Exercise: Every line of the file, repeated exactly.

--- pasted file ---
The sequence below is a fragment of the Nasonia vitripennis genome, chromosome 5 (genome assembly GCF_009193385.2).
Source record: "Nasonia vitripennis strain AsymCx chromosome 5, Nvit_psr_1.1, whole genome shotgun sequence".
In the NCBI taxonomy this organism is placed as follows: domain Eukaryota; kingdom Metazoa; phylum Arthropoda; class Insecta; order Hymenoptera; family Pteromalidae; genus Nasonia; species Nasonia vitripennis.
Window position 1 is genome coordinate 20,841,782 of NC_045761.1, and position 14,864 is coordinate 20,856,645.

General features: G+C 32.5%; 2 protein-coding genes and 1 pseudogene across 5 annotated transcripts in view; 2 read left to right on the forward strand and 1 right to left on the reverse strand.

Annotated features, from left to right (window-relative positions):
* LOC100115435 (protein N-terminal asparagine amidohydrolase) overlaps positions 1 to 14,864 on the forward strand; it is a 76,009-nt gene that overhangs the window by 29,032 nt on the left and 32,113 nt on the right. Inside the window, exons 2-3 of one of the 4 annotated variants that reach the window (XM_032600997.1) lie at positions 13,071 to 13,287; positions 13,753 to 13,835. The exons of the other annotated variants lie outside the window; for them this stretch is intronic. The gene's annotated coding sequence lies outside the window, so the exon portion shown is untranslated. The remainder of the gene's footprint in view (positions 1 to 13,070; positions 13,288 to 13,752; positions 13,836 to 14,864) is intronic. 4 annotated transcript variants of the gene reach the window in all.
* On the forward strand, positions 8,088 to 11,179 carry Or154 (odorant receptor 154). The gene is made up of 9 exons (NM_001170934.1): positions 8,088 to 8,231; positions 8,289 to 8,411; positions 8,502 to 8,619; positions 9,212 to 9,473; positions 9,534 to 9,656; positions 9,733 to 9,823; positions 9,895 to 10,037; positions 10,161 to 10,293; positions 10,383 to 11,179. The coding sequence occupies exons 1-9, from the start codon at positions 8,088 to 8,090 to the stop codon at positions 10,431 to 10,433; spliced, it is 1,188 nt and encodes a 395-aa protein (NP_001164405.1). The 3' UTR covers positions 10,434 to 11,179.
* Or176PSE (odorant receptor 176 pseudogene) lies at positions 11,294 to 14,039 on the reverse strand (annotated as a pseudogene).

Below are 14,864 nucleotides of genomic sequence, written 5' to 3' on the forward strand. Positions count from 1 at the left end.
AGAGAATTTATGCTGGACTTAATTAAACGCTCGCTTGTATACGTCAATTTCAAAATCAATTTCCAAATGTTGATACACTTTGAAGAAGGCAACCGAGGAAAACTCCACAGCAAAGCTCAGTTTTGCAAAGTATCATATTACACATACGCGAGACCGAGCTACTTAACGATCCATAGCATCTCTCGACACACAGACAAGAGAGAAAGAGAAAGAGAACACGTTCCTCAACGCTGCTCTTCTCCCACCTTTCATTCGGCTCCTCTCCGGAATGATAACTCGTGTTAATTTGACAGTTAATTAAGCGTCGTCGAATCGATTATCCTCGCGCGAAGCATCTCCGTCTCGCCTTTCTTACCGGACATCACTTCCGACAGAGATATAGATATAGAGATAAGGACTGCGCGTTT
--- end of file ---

The sequence below is a fragment of the Nasonia vitripennis genome, chromosome 5 (genome assembly GCF_009193385.2).
Source record: "Nasonia vitripennis strain AsymCx chromosome 5, Nvit_psr_1.1, whole genome shotgun sequence".
In the NCBI taxonomy this organism is placed as follows: domain Eukaryota; kingdom Metazoa; phylum Arthropoda; class Insecta; order Hymenoptera; family Pteromalidae; genus Nasonia; species Nasonia vitripennis.
Window position 1 is genome coordinate 20,841,782 of NC_045761.1, and position 14,864 is coordinate 20,856,645.

General features: G+C 32.5%; 2 protein-coding genes and 1 pseudogene across 5 annotated transcripts in view; 2 read left to right on the forward strand and 1 right to left on the reverse strand.

Annotated features, from left to right (window-relative positions):
* LOC100115435 (protein N-terminal asparagine amidohydrolase) overlaps positions 1 to 14,864 on the forward strand; it is a 76,009-nt gene that overhangs the window by 29,032 nt on the left and 32,113 nt on the right. Inside the window, exons 2-3 of one of the 4 annotated variants that reach the window (XM_032600997.1) lie at positions 13,071 to 13,287; positions 13,753 to 13,835. The exons of the other annotated variants lie outside the window; for them this stretch is intronic. The gene's annotated coding sequence lies outside the window, so the exon portion shown is untranslated. The remainder of the gene's footprint in view (positions 1 to 13,070; positions 13,288 to 13,752; positions 13,836 to 14,864) is intronic. 4 annotated transcript variants of the gene reach the window in all.
* On the forward strand, positions 8,088 to 11,179 carry Or154 (odorant receptor 154). The gene is made up of 9 exons (NM_001170934.1): positions 8,088 to 8,231; positions 8,289 to 8,411; positions 8,502 to 8,619; positions 9,212 to 9,473; positions 9,534 to 9,656; positions 9,733 to 9,823; positions 9,895 to 10,037; positions 10,161 to 10,293; positions 10,383 to 11,179. The coding sequence occupies exons 1-9, from the start codon at positions 8,088 to 8,090 to the stop codon at positions 10,431 to 10,433; spliced, it is 1,188 nt and encodes a 395-aa protein (NP_001164405.1). The 3' UTR covers positions 10,434 to 11,179.
* Or176PSE (odorant receptor 176 pseudogene) lies at positions 11,294 to 14,039 on the reverse strand (annotated as a pseudogene).

Below are 14,864 nucleotides of genomic sequence, written 5' to 3' on the forward strand. Positions count from 1 at the left end.
AGAGAATTTATGCTGGACTTAATTAAACGCTCGCTTGTATACGTCAATTTCAAAATCAATTTCCAAATGTTGATACACTTTGAAGAAGGCAACCGAGGAAAACTCCACAGCAAAGCTCAGTTTTGCAAAGTATCATATTACACATACGCGAGACCGAGCTACTTAACGATCCATAGCATCTCTCGACACACAGACAAGAGAGAAAGAGAAAGAGAACACGTTCCTCAACGCTGCTCTTCTCCCACCTTTCATTCGGCTCCTCTCCGGAATGATAACTCGTGTTAATTTGACAGTTAATTAAGCGTCGTCGAATCGATTATCCTCGCGCGAAGCATCTCCGTCTCGCCTTTCTTACCGGACATCACTTCCGACAGAGATATAGATATAGAGATAAGGACTGCGCGTTT